I'm inclined to think cynically of Oscar voters, so I expect the very worst of the nominees will take the prize. So, how could the cute kids of Strangers No More lose? Except maybe even Oscar voters will see through this unbearable schmaltz. I think Warriors is too generic to stir significant support (pollution? yawn! in China? double yawn!); maybe if its cameras had actually been around for when the corporate bullies came a-terrorizing. As for Killing in the Name, its chief advantage is that it centers on a scarce-as-hen's-teeth prize: a moderate voice of Islam, something for which politicized dunderheads (Oscar voters, right?) are always clamoring. But its story, about a man whose wedding was bombed by jihadis and who now travels the globe speaking out against violence among Muslims, is way too haphazard, hopping around the globe because it's too damn hard to find all the sources you need in one place. (An Al Qaeda spokesman in one hemisphere, convicted terrorists in another.) My favorite of the bunch was Sun Come Up, but I think it's because it was the only one to which I could personally relate: didn't those Carterets, displaced by climate change, seem like they were victims of "natural" gentrification? The way sea waters pushed them out of their home reminded me of the waves of wealthy kids making rents in certain neighborhoods unaffordable. But global warming? That just makes me think of that limousine liberal, Davis Guggenheim, who couldn't even get a nomination, blech. So, despite my reservations, my money's on Poster Girl.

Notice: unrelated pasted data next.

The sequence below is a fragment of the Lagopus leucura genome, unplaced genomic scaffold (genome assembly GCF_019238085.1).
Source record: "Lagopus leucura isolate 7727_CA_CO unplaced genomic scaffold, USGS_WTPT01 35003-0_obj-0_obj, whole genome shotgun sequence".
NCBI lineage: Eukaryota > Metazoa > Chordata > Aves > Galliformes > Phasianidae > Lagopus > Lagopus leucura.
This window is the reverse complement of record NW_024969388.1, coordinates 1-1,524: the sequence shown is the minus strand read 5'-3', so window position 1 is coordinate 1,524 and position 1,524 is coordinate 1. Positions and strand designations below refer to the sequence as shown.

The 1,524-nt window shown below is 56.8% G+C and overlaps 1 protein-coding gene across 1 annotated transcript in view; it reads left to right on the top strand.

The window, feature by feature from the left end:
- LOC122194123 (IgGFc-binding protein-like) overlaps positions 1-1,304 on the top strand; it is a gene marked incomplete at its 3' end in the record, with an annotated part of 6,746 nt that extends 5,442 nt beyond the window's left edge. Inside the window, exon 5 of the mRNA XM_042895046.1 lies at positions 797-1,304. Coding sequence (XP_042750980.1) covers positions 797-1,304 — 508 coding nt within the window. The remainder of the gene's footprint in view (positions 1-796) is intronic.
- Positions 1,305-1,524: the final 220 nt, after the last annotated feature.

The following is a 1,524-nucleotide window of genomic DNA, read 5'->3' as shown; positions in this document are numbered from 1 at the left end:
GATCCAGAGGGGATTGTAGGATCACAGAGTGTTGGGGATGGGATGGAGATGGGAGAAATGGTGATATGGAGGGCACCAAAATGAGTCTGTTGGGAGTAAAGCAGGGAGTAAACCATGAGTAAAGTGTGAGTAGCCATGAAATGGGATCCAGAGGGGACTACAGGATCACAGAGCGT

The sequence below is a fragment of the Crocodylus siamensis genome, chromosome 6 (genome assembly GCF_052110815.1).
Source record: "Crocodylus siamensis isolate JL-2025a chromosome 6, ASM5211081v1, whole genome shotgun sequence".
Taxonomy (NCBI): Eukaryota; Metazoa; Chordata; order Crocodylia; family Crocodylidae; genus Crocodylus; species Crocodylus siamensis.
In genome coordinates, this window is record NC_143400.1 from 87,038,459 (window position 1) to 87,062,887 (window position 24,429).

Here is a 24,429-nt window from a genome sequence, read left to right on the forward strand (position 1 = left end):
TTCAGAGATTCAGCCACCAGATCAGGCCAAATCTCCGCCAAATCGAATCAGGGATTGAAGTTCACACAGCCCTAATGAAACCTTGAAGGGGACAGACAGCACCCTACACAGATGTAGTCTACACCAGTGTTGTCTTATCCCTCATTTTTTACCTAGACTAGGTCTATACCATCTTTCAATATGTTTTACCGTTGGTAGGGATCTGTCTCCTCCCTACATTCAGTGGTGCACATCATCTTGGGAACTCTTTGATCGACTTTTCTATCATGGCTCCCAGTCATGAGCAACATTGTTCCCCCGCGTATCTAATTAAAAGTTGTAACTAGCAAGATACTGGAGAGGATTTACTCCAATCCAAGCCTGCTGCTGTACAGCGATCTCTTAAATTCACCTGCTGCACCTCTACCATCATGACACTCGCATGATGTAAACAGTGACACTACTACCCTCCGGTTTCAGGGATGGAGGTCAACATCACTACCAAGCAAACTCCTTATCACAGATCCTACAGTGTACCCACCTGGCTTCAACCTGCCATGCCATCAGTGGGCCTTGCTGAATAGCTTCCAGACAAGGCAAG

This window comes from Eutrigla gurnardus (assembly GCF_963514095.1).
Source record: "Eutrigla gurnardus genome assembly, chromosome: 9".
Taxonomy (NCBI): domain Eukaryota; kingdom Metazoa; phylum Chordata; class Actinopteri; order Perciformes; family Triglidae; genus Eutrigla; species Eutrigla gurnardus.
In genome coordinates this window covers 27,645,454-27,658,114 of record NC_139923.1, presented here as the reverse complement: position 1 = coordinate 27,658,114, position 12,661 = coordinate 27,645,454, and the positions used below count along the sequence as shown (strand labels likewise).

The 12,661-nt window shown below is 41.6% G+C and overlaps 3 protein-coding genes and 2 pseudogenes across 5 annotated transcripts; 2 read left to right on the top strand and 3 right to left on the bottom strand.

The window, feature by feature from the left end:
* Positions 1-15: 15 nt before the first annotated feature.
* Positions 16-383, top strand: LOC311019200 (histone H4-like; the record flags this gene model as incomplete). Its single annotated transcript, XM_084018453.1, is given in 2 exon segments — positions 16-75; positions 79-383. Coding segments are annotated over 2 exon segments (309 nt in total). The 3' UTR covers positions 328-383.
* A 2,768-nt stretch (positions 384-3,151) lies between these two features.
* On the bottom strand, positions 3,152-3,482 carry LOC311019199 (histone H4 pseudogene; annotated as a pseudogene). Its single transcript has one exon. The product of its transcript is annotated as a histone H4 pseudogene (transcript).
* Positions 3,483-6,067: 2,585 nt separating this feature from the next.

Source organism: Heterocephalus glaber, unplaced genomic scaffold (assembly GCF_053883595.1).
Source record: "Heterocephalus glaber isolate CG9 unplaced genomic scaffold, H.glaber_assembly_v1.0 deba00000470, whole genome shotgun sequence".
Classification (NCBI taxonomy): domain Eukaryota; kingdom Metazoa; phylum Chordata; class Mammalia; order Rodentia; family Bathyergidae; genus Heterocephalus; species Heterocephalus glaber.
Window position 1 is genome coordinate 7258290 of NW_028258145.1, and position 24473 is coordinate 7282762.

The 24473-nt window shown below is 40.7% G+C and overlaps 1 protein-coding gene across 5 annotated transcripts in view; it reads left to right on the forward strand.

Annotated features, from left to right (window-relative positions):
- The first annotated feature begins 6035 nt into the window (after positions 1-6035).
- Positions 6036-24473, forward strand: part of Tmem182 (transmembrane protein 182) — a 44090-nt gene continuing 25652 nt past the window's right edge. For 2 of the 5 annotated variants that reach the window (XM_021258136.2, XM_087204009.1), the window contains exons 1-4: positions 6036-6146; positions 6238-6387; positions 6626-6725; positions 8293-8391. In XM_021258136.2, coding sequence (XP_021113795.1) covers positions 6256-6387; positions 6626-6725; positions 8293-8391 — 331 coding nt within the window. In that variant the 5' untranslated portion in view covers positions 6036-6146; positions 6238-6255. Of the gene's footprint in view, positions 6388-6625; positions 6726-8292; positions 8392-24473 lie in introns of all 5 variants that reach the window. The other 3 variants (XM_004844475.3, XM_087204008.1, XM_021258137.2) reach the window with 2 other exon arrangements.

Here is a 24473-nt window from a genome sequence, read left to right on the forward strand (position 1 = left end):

Read all of my conversation with Benjamin Sutton at The L Magazine